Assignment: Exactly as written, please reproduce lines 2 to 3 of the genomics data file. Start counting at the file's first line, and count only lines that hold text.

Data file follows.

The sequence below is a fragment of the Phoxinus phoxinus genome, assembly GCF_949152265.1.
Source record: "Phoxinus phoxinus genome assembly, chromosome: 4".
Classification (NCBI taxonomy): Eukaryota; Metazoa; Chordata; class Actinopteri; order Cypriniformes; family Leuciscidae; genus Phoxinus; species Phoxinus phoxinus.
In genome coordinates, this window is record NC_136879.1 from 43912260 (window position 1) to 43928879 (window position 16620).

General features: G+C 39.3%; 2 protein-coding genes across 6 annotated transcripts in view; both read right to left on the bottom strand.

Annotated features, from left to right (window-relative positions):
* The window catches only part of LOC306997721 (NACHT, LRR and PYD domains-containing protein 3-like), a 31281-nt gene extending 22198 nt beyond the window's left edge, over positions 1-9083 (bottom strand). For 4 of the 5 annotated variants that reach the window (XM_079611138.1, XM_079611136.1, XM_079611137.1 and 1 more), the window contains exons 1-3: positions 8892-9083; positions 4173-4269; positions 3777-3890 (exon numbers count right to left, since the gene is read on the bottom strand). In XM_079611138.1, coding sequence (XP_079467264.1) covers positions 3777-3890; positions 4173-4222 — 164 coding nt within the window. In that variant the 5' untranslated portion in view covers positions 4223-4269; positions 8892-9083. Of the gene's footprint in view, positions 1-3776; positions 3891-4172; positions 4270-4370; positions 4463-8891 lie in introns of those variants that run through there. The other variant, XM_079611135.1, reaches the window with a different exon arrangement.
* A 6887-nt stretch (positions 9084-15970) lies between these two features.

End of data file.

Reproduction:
Source record: "Phoxinus phoxinus genome assembly, chromosome: 4".
Classification (NCBI taxonomy): Eukaryota; Metazoa; Chordata; class Actinopteri; order Cypriniformes; family Leuciscidae; genus Phoxinus; species Phoxinus phoxinus.